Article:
Was the flood of Noah a worldwide flood, or could it have been a local one? This is a common question in our day. Some geologists, as well as some Bible students, contend for a local rather than a widespread event. In part, they reason that so soon after creation, the populations of people and animals had not grown large enough for them to spread beyond the region of Mesopotamia where life began. Can we assume, however, that God did not populate the entire earth with animals from the start? Certainly the human race would have had to migrate from Mesopotamia where Adam and Eve, the father and mother of every living human being, resided. The animal kingdom, however, was comprised of a multitude of male and female pairs. Genesis 1:24-25 tells us of a portion of God’s creative activity on the sixth day of the creation week: “Then God said, ‘Let the earth produce living creatures according to their kinds: livestock, creatures that crawl, and the wildlife of the earth according to their kinds.’ And it was so. So God made the wildlife of the earth according to their kinds, the livestock according to their kinds, and the creatures that crawl on the ground according to their kinds. And God saw that it was good.” This description of God’s creation of animal life parallels in many ways the account of His creation of plant life in verses 11-12, and we don’t think of plants as having been present on the earth only in areas in and near the Garden of Eden.
The verses that describe the nature of the flood itself give us even more compelling reasons to believe the flood was global and not local. Genesis 7:17-21 strongly make the case for a worldwide catastrophe: “The flood continued for 40 days on the earth; the waters increased and lifted up the ark so that it rose above the earth. The waters surged and increased greatly on the earth, and the ark floated on the surface of the water. Then the waters surged even higher on the earth, and all the high mountains under the whole sky were covered. The mountains were covered as the waters surged above them more than 20 feet. Every creature perished—those that crawl on the earth, birds, livestock, wildlife, and those that swarm on the earth, as well as all mankind. Everything with the breath of the spirit of life in its nostrils—everything on dry land died. He wiped out every living thing that was on the surface of the ground, from mankind to livestock, to creatures that crawl, to the birds of the sky, and they were wiped off the earth. Only Noah was left, and those that were with him in the ark. And the waters surged on the earth 150 days” (vv. 17-21). Other statements in the Genesis account of the flood also tend to support a worldwide event. These include Genesis 6:13,17; 7:11.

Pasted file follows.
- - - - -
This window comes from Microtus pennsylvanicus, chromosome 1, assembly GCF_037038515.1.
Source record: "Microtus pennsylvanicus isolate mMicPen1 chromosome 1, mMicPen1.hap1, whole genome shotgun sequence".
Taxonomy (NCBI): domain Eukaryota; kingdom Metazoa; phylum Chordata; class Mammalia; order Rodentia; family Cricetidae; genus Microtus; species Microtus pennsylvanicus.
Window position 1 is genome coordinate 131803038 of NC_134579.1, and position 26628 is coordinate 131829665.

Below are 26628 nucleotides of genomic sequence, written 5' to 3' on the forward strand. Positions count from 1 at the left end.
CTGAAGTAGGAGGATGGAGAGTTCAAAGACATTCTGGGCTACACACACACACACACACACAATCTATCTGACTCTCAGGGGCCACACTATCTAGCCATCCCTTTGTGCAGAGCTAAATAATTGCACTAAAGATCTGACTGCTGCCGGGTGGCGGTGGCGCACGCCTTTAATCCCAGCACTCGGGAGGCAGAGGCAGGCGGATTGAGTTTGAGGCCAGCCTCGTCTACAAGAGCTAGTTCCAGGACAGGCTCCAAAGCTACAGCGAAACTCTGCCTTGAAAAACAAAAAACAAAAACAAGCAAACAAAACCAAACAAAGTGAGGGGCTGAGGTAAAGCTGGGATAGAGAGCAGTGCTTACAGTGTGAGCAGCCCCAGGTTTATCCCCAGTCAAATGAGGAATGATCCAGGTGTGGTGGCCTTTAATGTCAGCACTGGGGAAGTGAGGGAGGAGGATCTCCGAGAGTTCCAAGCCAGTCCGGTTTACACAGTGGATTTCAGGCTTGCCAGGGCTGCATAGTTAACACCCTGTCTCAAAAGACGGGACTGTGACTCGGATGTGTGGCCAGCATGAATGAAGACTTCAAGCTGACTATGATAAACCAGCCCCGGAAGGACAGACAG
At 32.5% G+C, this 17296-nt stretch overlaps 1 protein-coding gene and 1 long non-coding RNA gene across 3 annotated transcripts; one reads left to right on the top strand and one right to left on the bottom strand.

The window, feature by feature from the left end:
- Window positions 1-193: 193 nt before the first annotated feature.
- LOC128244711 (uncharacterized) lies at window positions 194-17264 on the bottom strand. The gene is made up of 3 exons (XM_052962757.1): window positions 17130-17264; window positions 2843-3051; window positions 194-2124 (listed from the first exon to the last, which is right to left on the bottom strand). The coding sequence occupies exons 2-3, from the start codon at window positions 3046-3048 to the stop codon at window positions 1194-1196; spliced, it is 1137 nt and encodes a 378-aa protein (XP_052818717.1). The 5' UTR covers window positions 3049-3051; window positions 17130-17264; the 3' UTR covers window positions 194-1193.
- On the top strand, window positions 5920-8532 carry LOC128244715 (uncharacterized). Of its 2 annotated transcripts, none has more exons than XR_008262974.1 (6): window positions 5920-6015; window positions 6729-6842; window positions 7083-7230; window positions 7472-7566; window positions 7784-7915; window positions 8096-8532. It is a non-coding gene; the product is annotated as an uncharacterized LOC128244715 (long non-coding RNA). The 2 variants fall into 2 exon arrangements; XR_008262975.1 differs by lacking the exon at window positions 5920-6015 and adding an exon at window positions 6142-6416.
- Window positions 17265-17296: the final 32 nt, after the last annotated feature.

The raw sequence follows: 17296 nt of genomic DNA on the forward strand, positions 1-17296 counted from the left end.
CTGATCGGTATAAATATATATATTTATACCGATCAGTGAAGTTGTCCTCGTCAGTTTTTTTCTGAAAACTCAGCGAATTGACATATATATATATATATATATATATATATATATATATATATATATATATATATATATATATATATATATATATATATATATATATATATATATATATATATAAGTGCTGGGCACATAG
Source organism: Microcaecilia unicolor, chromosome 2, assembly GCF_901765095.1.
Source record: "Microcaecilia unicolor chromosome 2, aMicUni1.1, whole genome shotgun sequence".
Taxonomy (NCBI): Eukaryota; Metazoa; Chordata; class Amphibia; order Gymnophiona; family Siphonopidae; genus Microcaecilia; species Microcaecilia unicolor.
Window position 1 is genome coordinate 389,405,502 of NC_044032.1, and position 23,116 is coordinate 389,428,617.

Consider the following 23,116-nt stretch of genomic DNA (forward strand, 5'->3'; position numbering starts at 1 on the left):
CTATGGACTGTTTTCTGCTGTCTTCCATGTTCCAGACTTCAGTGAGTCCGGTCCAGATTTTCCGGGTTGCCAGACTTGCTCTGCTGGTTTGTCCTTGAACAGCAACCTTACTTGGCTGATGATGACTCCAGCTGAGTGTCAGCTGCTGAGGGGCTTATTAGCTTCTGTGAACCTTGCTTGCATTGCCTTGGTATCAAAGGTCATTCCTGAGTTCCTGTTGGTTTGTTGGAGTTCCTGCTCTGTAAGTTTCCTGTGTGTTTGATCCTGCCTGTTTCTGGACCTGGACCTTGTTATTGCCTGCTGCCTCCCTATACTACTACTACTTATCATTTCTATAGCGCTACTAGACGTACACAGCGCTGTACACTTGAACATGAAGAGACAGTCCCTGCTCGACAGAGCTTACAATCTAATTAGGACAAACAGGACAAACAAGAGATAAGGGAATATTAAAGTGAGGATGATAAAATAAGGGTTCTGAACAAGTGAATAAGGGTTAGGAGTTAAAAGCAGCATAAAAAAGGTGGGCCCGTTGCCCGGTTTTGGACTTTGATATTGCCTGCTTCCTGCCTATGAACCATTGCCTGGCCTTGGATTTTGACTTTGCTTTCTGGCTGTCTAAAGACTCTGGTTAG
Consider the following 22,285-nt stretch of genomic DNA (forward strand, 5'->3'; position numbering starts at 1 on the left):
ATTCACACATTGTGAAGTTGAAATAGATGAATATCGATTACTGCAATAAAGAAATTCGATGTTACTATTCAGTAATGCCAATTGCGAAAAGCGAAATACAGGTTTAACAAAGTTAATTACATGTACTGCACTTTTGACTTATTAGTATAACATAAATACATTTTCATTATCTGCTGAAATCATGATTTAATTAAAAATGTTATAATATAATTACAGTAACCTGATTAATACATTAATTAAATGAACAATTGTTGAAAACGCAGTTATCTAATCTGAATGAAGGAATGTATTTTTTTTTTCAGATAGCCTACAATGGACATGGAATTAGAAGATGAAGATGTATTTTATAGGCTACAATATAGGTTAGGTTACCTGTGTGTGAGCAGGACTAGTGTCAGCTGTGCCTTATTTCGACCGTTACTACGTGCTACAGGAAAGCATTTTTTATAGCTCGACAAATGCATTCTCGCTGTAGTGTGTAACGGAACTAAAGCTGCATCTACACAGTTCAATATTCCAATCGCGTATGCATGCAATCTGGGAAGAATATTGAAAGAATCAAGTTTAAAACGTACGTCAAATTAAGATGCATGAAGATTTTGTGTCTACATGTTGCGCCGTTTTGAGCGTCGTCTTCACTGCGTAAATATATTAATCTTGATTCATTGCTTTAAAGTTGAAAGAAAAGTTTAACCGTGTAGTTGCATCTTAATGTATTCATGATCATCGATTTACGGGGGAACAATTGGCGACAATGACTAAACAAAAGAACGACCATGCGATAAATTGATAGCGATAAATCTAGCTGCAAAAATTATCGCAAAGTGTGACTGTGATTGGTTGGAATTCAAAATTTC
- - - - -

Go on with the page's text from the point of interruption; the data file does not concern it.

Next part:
Some secular scientists contend that geological diversity—the wide variety of land formations we see worldwide—can be accounted for only over time, by many millions of years of gradual change. Yet the mighty forces of the apparently global deluge described in Genesis actually are quite consistent with the geological evidence we see today. Widespread, powerful upheaval over a short period of time is a more reasonable—and, yes, even a more scientific—explanation for geological diversity than are gradual, gentle influences, even if these were exerted on the earth over millions or even billions of years.